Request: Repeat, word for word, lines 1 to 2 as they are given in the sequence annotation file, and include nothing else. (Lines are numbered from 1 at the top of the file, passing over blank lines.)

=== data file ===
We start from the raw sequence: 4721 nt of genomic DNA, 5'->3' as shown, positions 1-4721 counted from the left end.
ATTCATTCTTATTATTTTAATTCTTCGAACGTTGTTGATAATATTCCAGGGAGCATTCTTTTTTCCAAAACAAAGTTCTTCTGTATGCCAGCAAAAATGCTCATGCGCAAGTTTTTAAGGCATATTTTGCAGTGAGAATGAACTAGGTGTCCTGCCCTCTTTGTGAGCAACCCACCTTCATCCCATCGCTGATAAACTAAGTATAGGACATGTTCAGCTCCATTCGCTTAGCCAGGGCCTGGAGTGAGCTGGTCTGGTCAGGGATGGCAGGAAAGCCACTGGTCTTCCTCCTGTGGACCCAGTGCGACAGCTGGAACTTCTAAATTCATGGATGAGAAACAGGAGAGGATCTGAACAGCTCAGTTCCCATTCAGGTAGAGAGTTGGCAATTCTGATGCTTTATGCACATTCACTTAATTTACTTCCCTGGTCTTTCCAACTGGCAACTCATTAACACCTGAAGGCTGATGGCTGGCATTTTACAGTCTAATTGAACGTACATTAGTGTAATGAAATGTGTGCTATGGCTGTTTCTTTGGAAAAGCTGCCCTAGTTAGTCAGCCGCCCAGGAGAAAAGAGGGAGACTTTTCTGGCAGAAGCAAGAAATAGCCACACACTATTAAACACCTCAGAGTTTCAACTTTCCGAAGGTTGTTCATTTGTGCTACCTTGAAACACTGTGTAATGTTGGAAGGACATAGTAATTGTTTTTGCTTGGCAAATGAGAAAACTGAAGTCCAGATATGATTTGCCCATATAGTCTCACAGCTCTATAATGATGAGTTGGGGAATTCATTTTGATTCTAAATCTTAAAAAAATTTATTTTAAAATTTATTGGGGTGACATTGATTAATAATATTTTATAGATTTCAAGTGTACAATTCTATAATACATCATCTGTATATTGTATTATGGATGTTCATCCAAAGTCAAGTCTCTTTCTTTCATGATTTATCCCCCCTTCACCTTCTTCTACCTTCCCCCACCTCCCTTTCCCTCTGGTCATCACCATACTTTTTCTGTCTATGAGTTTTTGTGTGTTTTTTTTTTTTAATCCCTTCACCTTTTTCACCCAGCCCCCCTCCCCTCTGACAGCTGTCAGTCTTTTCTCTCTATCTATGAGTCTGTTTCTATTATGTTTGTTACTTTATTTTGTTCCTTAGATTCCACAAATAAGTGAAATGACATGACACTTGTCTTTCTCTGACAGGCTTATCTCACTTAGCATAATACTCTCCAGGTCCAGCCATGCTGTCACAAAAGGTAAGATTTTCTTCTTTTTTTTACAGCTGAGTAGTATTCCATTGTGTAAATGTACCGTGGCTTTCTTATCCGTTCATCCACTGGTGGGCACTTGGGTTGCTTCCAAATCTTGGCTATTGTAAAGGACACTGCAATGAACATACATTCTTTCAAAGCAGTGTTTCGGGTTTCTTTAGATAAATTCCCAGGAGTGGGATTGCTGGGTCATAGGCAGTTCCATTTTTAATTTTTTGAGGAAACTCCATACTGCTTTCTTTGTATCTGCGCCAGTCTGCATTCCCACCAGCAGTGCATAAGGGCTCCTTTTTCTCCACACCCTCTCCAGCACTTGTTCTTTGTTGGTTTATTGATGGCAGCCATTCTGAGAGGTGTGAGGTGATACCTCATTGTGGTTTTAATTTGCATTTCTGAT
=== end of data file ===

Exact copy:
We start from the raw sequence: 4721 nt of genomic DNA, 5'->3' as shown, positions 1-4721 counted from the left end.
ATTCATTCTTATTATTTTAATTCTTCGAACGTTGTTGATAATATTCCAGGGAGCATTCTTTTTTCCAAAACAAAGTTCTTCTGTATGCCAGCAAAAATGCTCATGCGCAAGTTTTTAAGGCATATTTTGCAGTGAGAATGAACTAGGTGTCCTGCCCTCTTTGTGAGCAACCCACCTTCATCCCATCGCTGATAAACTAAGTATAGGACATGTTCAGCTCCATTCGCTTAGCCAGGGCCTGGAGTGAGCTGGTCTGGTCAGGGATGGCAGGAAAGCCACTGGTCTTCCTCCTGTGGACCCAGTGCGACAGCTGGAACTTCTAAATTCATGGATGAGAAACAGGAGAGGATCTGAACAGCTCAGTTCCCATTCAGGTAGAGAGTTGGCAATTCTGATGCTTTATGCACATTCACTTAATTTACTTCCCTGGTCTTTCCAACTGGCAACTCATTAACACCTGAAGGCTGATGGCTGGCATTTTACAGTCTAATTGAACGTACATTAGTGTAATGAAATGTGTGCTATGGCTGTTTCTTTGGAAAAGCTGCCCTAGTTAGTCAGCCGCCCAGGAGAAAAGAGGGAGACTTTTCTGGCAGAAGCAAGAAATAGCCACACACTATTAAACACCTCAGAGTTTCAACTTTCCGAAGGTTGTTCATTTGTGCTACCTTGAAACACTGTGTAATGTTGGAAGGACATAGTAATTGTTTTTGCTTGGCAAATGAGAAAACTGAAGTCCAGATATGATTTGCCCATATAGTCTCACAGCTCTATAATGATGAGTTGGGGAATTCATTTTGATTCTAAATCTTAAAAAAATTTATTTTAAAATTTATTGGGGTGACATTGATTAATAATATTTTATAGATTTCAAGTGTACAATTCTATAATACATCATCTGTATATTGTATTATGGATGTTCATCCAAAGTCAAGTCTCTTTCTTTCATGATTTATCCCCCCTTCACCTTCTTCTACCTTCCCCCACCTCCCTTTCCCTCTGGTCATCACCATACTTTTTCTGTCTATGAGTTTTTGTGTGTTTTTTTTTTTTAATCCCTTCACCTTTTTCACCCAGCCCCCCTCCCCTCTGACAGCTGTCAGTCTTTTCTCTCTATCTATGAGTCTGTTTCTATTATGTTTGTTACTTTATTTTGTTCCTTAGATTCCACAAATAAGTGAAATGACATGACACTTGTCTTTCTCTGACAGGCTTATCTCACTTAGCATAATACTCTCCAGGTCCAGCCATGCTGTCACAAAAGGTAAGATTTTCTTCTTTTTTTTACAGCTGAGTAGTATTCCATTGTGTAAATGTACCGTGGCTTTCTTATCCGTTCATCCACTGGTGGGCACTTGGGTTGCTTCCAAATCTTGGCTATTGTAAAGGACACTGCAATGAACATACATTCTTTCAAAGCAGTGTTTCGGGTTTCTTTAGATAAATTCCCAGGAGTGGGATTGCTGGGTCATAGGCAGTTCCATTTTTAATTTTTTGAGGAAACTCCATACTGCTTTCTTTGTATCTGCGCCAGTCTGCATTCCCACCAGCAGTGCATAAGGGCTCCTTTTTCTCCACACCCTCTCCAGCACTTGTTCTTTGTTGGTTTATTGATGGCAGCCATTCTGAGAGGTGTGAGGTGATACCTCATTGTGGTTTTAATTTGCATTTCTGAT